What do the recent IR35 changes mean for your company?

What do IR35 changes mean for your company?

As I am sure you are aware, according to the recent mini-budget, the IR35 reform will be repealed from 6th April 2023.

This means from April, workers who provide their services via an intermediary, are to regain sole responsibility for determining their employment status and paying the appropriate amount of tax and national insurance contributions under the IR35 rules.

The Chancellor, Kwasi Kwarteng has repealed these reforms as part of the first steps in taking complexity out of the tax system.

He said: “To achieve a simpler system, I will start by removing unnecessary costs for business. We can also simplify the IR35 rules and we will. In practice, reforms to off-payroll working have added unnecessary complexity and cost for many businesses.”

This change will be welcomed by businesses wishing to hire on an interim basis, who have struggled to grapple with hiring requirements, particularly at a time when labour supply chains are already under pressure as a result of the pandemic and talent shortage.

Excellent senior level candidates often refuse to work inside of the IR35 regulations, which means huge missed opportunities and potential limited business growth – one of the many reasons that businesses will be feeling relief after this news.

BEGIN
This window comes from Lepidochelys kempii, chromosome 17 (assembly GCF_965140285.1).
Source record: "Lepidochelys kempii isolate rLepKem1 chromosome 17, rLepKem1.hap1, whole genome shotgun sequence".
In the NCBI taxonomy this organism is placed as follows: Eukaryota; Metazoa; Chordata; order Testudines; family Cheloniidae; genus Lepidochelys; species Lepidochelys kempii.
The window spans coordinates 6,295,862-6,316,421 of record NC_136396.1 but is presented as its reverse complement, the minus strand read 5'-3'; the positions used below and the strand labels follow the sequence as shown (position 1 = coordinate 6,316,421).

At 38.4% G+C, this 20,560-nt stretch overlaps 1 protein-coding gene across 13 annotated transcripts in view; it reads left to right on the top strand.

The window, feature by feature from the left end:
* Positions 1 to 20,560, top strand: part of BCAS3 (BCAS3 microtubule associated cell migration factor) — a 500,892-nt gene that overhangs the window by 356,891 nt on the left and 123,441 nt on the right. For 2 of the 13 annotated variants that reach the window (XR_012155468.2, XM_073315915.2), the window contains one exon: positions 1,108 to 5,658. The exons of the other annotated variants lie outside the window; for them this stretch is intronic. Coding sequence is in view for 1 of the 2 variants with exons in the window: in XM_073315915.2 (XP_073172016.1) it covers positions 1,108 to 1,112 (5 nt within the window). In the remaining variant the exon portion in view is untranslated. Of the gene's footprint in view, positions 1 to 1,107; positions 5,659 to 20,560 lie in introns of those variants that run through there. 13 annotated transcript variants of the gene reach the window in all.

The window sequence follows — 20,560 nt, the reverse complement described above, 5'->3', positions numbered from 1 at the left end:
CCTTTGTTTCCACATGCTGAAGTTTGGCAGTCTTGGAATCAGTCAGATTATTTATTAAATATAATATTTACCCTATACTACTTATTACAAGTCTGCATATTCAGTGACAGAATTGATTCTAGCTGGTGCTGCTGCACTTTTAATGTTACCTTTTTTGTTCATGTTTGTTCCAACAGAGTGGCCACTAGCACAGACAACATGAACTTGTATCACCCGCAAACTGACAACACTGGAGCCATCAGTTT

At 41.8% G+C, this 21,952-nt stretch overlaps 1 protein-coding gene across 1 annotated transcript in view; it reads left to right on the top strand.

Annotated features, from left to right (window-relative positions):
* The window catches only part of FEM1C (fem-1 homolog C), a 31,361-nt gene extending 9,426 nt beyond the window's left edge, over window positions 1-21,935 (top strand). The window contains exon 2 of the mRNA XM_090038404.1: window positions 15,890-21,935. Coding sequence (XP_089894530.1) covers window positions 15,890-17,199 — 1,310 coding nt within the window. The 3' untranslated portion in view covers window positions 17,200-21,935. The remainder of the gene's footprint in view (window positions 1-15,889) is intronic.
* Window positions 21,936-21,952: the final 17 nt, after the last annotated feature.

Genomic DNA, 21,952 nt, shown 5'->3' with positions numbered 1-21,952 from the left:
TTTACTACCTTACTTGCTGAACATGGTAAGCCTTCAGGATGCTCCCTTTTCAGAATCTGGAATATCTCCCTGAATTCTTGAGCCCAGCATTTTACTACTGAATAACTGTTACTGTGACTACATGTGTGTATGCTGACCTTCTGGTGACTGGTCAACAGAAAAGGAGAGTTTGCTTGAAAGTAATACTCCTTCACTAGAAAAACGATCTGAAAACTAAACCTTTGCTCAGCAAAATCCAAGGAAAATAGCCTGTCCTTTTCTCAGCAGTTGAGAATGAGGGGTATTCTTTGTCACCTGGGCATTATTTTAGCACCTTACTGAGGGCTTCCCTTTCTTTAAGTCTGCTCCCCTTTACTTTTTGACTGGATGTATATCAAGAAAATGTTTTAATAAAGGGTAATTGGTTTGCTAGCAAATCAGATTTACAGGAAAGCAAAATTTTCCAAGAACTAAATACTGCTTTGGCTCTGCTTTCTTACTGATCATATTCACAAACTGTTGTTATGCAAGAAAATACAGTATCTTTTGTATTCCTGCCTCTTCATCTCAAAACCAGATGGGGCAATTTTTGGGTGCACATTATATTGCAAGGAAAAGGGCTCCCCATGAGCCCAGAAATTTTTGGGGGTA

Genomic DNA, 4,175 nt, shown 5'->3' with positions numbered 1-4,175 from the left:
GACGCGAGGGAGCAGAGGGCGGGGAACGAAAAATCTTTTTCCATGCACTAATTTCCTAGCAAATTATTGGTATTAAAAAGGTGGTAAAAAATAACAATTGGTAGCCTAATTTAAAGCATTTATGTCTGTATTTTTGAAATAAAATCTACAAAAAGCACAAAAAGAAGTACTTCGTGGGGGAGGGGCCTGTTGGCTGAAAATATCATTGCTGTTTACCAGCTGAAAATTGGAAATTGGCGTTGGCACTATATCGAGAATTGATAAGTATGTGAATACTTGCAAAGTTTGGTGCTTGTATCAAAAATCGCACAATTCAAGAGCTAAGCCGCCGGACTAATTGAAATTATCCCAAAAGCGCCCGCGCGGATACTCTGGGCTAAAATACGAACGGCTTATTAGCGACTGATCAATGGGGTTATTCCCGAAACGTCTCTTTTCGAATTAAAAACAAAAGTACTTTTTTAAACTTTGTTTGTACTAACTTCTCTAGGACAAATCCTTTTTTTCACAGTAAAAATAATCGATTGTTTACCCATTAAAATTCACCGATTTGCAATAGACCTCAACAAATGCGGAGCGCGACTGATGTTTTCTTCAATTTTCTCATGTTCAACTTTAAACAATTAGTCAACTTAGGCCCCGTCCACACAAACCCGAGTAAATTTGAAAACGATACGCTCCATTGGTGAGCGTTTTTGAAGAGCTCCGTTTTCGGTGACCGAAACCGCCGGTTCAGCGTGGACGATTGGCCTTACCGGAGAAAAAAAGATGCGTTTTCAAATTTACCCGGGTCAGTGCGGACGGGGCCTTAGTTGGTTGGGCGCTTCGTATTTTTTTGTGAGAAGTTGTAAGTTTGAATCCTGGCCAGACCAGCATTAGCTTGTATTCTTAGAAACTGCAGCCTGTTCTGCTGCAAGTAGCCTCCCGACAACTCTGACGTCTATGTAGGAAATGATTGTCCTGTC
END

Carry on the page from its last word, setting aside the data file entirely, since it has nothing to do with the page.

It is also worth noting that businesses should also benefit in terms of actual hiring costs. In many instances, the current IR35 regime resulted in employers offering substantially larger day rates to attract top talent than prior to IR35 being implemented.

For senior level interim contractors, who often prefer to hire out their skills to a variety of different firms and not just one main employer, the scrapping of IR35, is expected to have a dramatic and positive impact.

The Recruitment and Employment Federation welcomed the announcement, and CEO Neil Carberry said: “Putting business at the heart of delivering prosperity for the UK is always the right call, and the Chancellor’s focus on this will have landed well with employers all over the country.

“Ditching the botched changes to IR35 – the rules on how temporary contractors are paid – is a huge help.”

It is important to remember however, that from April the repeal of the 2017 and 2021 doesn’t exactly abolish IR35 entirely but takes us back to the rules in place from 2000.

What happens between now and April 2023?

It should also be noted that for services provided before 6th April 2023, the current rules will still apply, even where the payment is made on or after 6 April 2023.  Therefore, employers must continue to comply with the current rules of the IR35 legislation but should begin to put a transition plan in place.

Norrie Johnston, NJR Chairman said: “Although investing a significant amount of time and money on implementing complicated compliance, overall our clients have displayed huge relief from the news that the government plans to scrap the IR35 legislation.

“It removes the burden of the never ending and difficult to manage compliance risk from the many businesses wishing to hire on an interim basis.

“No doubt this will also help to unlock businesses growth potential and utilise the excellent talent of senior level interim contractors – especially needed in the post pandemic era”.